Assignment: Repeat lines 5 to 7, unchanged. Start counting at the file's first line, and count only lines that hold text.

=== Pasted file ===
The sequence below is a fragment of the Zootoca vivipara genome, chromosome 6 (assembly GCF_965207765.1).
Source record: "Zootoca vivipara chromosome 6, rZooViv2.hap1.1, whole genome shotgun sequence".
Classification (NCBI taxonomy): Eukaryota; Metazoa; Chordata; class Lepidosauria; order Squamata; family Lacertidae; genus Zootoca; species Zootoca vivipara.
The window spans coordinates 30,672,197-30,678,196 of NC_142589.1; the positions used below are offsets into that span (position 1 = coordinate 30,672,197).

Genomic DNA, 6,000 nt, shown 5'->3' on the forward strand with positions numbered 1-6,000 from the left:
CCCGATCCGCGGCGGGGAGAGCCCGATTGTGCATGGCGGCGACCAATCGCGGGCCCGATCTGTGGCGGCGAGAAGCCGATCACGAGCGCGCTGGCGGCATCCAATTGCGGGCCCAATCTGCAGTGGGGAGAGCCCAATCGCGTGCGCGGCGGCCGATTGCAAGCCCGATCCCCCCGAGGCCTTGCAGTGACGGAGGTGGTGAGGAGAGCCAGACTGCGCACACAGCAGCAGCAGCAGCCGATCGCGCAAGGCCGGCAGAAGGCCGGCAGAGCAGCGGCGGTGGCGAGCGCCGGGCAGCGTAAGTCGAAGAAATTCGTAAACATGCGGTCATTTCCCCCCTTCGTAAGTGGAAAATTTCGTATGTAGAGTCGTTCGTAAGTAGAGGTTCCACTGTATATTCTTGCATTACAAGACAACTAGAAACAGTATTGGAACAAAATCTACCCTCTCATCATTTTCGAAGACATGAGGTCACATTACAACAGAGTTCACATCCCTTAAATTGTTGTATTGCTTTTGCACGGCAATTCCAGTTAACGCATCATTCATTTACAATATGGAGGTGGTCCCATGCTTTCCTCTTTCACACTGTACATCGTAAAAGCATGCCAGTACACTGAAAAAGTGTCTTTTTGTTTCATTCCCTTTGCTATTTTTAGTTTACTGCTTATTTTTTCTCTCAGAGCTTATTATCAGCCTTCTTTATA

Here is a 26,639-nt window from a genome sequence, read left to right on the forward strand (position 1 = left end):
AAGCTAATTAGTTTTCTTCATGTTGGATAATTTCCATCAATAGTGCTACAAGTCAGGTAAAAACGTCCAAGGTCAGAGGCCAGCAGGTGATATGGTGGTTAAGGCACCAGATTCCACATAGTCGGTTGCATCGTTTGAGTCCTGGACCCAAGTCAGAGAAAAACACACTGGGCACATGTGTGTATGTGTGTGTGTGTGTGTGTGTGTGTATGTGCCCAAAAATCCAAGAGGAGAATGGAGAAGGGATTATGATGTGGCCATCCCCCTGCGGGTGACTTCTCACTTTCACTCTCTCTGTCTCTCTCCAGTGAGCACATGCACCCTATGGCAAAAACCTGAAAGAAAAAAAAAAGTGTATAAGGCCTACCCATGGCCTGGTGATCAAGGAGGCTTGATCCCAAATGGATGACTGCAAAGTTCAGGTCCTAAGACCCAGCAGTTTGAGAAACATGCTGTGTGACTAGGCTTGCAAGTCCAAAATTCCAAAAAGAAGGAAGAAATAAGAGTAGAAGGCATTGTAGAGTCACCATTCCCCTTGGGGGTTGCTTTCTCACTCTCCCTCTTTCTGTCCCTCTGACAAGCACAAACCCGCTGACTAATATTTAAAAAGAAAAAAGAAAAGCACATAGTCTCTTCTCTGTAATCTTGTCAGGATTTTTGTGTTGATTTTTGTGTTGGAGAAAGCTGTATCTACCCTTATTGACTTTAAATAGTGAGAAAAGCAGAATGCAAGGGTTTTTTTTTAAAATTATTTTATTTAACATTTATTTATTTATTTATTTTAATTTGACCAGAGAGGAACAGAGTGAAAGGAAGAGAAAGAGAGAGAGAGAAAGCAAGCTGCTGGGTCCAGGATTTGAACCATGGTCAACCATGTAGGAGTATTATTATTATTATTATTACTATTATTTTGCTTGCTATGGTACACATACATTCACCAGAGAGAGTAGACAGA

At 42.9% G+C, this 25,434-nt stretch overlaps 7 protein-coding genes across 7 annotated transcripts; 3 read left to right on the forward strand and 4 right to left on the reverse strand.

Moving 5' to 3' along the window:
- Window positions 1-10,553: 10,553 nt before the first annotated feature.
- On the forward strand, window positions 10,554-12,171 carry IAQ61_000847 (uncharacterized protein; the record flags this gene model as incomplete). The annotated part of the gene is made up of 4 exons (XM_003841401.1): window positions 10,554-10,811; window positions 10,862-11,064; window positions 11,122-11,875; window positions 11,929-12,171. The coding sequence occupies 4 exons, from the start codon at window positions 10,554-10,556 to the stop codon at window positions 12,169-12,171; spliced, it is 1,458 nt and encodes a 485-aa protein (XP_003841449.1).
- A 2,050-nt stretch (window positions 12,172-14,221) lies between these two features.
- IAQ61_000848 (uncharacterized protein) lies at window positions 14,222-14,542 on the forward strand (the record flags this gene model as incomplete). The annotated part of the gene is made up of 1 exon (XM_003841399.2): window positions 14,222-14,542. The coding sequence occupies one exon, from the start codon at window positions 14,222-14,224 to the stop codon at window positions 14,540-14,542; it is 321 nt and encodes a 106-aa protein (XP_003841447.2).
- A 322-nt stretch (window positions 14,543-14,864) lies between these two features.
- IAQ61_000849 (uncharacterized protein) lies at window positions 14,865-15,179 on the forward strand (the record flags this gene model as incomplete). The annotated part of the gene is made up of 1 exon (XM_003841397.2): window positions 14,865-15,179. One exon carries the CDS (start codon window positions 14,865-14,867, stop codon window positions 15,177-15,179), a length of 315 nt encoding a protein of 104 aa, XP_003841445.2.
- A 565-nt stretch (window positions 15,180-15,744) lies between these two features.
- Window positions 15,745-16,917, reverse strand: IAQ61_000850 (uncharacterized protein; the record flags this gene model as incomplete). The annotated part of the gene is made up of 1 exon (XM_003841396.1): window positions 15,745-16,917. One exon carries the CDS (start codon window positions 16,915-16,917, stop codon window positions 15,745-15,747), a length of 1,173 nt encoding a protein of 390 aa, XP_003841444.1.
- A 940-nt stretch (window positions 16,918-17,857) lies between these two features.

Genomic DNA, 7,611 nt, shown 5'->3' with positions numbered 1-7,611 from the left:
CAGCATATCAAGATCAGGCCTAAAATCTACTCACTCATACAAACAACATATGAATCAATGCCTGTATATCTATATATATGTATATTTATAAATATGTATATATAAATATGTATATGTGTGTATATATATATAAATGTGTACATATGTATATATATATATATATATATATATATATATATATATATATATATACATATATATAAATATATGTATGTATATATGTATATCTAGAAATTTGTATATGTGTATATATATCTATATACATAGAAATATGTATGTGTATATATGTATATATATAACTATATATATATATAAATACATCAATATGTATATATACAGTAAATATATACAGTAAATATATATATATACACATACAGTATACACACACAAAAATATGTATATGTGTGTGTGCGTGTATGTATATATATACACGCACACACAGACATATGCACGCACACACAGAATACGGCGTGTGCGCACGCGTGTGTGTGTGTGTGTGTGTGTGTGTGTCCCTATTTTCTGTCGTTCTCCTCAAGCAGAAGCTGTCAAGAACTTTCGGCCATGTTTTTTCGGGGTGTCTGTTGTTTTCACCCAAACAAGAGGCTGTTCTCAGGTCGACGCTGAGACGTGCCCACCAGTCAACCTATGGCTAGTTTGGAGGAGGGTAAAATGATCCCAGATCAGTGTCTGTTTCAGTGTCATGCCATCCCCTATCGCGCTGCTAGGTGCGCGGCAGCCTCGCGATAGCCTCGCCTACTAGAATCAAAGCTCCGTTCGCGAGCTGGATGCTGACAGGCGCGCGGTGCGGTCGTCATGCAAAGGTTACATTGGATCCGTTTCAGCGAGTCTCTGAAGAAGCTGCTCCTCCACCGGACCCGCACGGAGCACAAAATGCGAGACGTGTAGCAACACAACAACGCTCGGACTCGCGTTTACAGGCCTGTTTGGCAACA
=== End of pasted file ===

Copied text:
Genomic DNA, 6,000 nt, shown 5'->3' on the forward strand with positions numbered 1-6,000 from the left:
CCCGATCCGCGGCGGGGAGAGCCCGATTGTGCATGGCGGCGACCAATCGCGGGCCCGATCTGTGGCGGCGAGAAGCCGATCACGAGCGCGCTGGCGGCATCCAATTGCGGGCCCAATCTGCAGTGGGGAGAGCCCAATCGCGTGCGCGGCGGCCGATTGCAAGCCCGATCCCCCCGAGGCCTTGCAGTGACGGAGGTGGTGAGGAGAGCCAGACTGCGCACACAGCAGCAGCAGCAGCCGATCGCGCAAGGCCGGCAGAAGGCCGGCAGAGCAGCGGCGGTGGCGAGCGCCGGGCAGCGTAAGTCGAAGAAATTCGTAAACATGCGGTCATTTCCCCCCTTCGTAAGTGGAAAATTTCGTATGTAGAGTCGTTCGTAAGTAGAGGTTCCACTGTATATTCTTGCATTACAAGACAACTAGAAACAGTATTGGAACAAAATCTACCCTCTCATCATTTTCGAAGACATGAGGTCACATTACAACAGAGTTCACATCCCTTAAATTGTTGTATTGCTTTTGCACGGCAATTCCAGTTAACGCATCATTCATTTACAATATGGAGGTGGTCCCATGCTTTCCTCTTTCACACTGTACATCGTAAAAGCATGCCAGTACACTGAAAAAGTGTCTTTTTGTTTCATTCCCTTTGCTATTTTTAGTTTACTGCTTATTTTTTCTCTCAGAGCTTATTATCAGCCTTCTTTATA

Here is a 26,639-nt window from a genome sequence, read left to right on the forward strand (position 1 = left end):